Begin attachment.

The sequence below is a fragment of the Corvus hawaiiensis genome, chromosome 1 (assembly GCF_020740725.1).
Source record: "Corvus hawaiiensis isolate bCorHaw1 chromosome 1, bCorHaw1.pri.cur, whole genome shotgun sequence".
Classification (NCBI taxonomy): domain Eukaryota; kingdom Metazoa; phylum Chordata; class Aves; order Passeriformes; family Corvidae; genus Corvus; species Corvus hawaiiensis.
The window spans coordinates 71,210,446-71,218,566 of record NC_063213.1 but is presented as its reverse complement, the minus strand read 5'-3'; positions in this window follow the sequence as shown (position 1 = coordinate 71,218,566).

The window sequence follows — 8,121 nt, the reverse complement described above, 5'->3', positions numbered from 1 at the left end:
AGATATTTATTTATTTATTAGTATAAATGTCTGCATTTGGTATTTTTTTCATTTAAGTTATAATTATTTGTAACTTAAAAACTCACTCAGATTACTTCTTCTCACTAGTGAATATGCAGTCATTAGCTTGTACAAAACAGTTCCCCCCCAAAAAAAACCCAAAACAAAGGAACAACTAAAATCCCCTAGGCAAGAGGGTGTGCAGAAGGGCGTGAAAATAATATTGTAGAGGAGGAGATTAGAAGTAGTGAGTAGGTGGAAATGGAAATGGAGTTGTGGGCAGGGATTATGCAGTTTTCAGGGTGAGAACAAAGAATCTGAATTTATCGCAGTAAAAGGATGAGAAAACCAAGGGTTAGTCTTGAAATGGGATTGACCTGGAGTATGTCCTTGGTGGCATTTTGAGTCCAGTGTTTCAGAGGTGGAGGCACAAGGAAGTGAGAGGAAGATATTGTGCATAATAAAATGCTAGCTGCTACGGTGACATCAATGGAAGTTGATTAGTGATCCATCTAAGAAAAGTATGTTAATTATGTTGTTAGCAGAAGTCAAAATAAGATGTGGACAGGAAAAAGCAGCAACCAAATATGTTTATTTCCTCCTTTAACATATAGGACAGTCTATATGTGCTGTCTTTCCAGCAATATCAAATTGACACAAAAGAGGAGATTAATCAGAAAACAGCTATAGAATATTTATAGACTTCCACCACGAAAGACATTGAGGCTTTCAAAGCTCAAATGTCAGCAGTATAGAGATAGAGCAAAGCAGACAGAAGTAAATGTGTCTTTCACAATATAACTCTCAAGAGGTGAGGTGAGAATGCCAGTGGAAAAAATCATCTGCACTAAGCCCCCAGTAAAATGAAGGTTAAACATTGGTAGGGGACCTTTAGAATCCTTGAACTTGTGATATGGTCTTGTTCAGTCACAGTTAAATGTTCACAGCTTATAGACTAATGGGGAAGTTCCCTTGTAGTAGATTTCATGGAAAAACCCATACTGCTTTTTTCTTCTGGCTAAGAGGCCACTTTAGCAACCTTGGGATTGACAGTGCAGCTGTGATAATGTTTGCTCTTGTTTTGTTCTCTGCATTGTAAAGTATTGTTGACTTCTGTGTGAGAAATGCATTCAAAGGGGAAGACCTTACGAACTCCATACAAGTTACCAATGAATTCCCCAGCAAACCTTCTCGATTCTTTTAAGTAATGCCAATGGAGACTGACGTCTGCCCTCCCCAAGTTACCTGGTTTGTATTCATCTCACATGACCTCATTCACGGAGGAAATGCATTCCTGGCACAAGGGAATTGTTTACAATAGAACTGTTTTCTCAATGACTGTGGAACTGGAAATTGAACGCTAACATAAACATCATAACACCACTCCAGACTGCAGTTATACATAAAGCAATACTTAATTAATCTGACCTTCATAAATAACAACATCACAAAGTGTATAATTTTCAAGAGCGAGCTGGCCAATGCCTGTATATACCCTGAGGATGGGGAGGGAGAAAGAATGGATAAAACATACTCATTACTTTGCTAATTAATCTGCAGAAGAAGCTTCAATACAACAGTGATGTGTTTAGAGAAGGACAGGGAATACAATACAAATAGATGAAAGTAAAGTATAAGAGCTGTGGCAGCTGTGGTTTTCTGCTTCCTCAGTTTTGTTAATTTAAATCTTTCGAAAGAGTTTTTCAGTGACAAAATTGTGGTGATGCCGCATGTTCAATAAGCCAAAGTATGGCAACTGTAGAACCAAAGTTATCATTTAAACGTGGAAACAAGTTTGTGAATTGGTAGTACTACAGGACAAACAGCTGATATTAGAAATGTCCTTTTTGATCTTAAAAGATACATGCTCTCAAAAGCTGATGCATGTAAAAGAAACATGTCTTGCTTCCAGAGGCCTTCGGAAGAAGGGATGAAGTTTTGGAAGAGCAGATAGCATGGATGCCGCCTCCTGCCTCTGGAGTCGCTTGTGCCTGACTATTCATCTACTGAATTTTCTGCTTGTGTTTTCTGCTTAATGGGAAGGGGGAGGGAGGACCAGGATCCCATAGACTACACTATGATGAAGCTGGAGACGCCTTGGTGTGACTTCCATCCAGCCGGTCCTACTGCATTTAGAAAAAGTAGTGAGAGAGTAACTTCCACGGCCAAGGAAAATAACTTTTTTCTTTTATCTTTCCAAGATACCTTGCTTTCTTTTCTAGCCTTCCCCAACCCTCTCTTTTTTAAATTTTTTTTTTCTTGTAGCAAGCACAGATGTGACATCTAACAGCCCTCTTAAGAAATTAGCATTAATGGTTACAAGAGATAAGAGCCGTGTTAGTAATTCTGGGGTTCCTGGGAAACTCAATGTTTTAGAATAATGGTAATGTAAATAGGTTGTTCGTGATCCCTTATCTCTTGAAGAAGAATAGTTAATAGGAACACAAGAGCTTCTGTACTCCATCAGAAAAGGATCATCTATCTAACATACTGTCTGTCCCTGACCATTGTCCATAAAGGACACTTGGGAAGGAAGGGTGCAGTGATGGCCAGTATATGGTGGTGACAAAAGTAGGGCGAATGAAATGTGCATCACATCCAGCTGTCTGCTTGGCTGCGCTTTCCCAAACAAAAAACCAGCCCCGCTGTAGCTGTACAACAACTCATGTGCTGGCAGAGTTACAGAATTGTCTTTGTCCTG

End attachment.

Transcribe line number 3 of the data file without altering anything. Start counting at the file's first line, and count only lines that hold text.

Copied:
Classification (NCBI taxonomy): domain Eukaryota; kingdom Metazoa; phylum Chordata; class Aves; order Passeriformes; family Corvidae; genus Corvus; species Corvus hawaiiensis.